Introducing a secret Nonprofit Millennial Bloggers Alliance

I’ve only been exploring Twitter and the blogosphere as they related to Millennials and the nonprofit sector for only a few months now – Twitter in March and blogging in June. I’ve learned a LOT in that short time and can’t believe I didn’t start sooner. And I hope I’ve contributed as well. It’s a perfect space to network for my introverted self.

So I was thrilled to be ask to be a part of an alliance of bloggers who flutter around the topics related to Millennials and the nonprofit sector. A big thanks to Allison Jones for getting the ball rolling.

Of Mutual Benefit

I first heard about the idea of a blog alliance through Problogger’s vague exposé on a secret blog alliance. The idea intrigued me, and apparently others were too. The alliance in Darren’s article was a

A small group of bloggers who’ve committed to work together in secret for the mutual benefit of all members of the alliance.

The mutually beneficial activities listed in Darren’s posts include things like commenting on and linking each others blogs, social bookmarking and tweeting, guest posts, and networking. Ideally we benefit by increasing the conversation around nonprofits and the Millennial generation by increasing readership and commenting of our blogs, as well as increasing the pressure to write well!

Not-So-Secret

Well this alliance is not working in secret. Perhaps because we don’t blog for profit (on our personal blogs anyway). Maybe because of the open, sharing nature of those that work in the nonprofit sector. We haven’t really sorted out the fine details, but we’re all excited. I’m also thrilled to bring a Canadian perspective to the alliance.

Introducing the Alliance

A. Lauren Abele A. Lauren Abele (blog)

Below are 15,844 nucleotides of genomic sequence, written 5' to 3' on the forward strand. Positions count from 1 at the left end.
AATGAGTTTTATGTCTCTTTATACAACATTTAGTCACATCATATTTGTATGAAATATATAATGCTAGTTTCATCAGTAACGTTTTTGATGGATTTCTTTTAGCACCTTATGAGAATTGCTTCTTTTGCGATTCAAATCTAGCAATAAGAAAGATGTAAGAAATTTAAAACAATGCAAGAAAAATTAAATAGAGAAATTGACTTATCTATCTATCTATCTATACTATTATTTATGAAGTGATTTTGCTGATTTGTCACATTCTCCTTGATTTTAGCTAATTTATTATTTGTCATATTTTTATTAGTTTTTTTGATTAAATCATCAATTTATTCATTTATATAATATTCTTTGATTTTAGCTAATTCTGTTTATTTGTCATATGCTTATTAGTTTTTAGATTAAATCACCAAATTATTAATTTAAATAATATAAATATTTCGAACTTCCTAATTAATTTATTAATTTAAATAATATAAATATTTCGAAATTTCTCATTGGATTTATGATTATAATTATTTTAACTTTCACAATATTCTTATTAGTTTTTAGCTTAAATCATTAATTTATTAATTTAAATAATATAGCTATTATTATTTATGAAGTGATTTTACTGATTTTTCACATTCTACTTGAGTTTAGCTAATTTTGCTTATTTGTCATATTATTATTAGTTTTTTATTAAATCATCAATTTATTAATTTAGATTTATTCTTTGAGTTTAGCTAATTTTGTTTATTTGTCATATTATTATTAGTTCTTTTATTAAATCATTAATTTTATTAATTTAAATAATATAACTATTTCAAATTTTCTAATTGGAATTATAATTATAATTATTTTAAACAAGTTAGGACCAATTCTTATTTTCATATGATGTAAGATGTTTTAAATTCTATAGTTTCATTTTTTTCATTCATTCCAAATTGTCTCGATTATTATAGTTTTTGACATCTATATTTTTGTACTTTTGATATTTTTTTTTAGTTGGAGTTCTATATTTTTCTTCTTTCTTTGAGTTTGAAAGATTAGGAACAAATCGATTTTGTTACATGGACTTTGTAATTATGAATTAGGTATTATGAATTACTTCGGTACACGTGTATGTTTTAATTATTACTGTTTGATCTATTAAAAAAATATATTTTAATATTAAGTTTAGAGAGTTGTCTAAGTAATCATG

In New York, there is so much vibrancy, energy, passion, and access to the best the country has to offer. It’s the perfect landscape to work with entrepreneurs, meet people who are changing the world, and develop my passions for philanthropy, social entrepreneurship, and nonprofit management.
Elizabeth Clawson Nonprofit Periscope
Keeping an eye on news of the sector. Read one of Elizabeth’s favourite posts: No money? No problem—three free media relations tools for nonprofits (and others)
Colleen Dilenschneider Know Your Bone
My thing? Creative community engagement in nonprofit organizations.
James Elbaor Notes From the East Coast
His first passion is the not-for-profit sector. He cares deeply about social justice and the importance of community activism.
Kevin Gilnack (Nonprofits + Politics)2.0
Some areas of interest to me include nonprofit management, leadership development, workforce issues, public policy, civic engagement, business partnerships, innovation… for starters.
Trina Isakson (that’s me!) the good life | by Trina Isakson
Good articles on nonprofit capacity, community development, engaged citizenship and education. Life stories about travel, photography, music, and musings. Read one of my favourite posts: Social movements, institutions and the Millennial generation: synthesis or breakdown?
Allison Jones Entry Level Living
The personal and professional insights of a struggling college grad.Read one of Allison’s favourite posts: Are you joining a sector or joining a cause?
Elisa M. Ortiz Onward and Upward
Keeping an eye on the nonprofit sector, from the bottom up. Read one of Elisa’s favourite posts: The new leadership crisis.
Ben Sheldon island94.org: an internet backwater
Ben Sheldon is an author, thinker, facilitator, automator, mapper, artist, human and more.
Rosetta Thurman Rosetta Thurman (website)
Promoting next generation leadership for social change. Read one of Rosetta’s favourite posts: Why I Work in the Nonprofit Sector.
Tracey Webb Black Gives Back
A blog dedicated to Philanthropy in the Black Community.
Tera Wozniak Qualls Social Citizen
I am a nonprofit professional, social citizen, & community member. I blog to learn, express my interest & expertise in organizational development, expand my career, network, & discuss nonprofit leadership and community engagement.

Connection to mission: proposing a new org chart

Credit: Mike Rohde
Image Credit: Mike Rohde

One common piece of an orientation program for new staff or volunteers is a review of an org chart – a chart of the reporting structure of the organization so that everyone knows where they “fit” in the grand scheme of things.

I propose an alternative chart – or at least an additional one.

What about an organizational chart that demonstrates how each person contributes to the mission?

Instead of the Board of Directors and CEO at the top, the mission statement is at the top. Some roles may have a direct link to the mission – those that deliver services to clients, for example. Others may have a role that support the mission down the line. Many roles would likely fit in more that one “reporting line” based on the variety of their duties.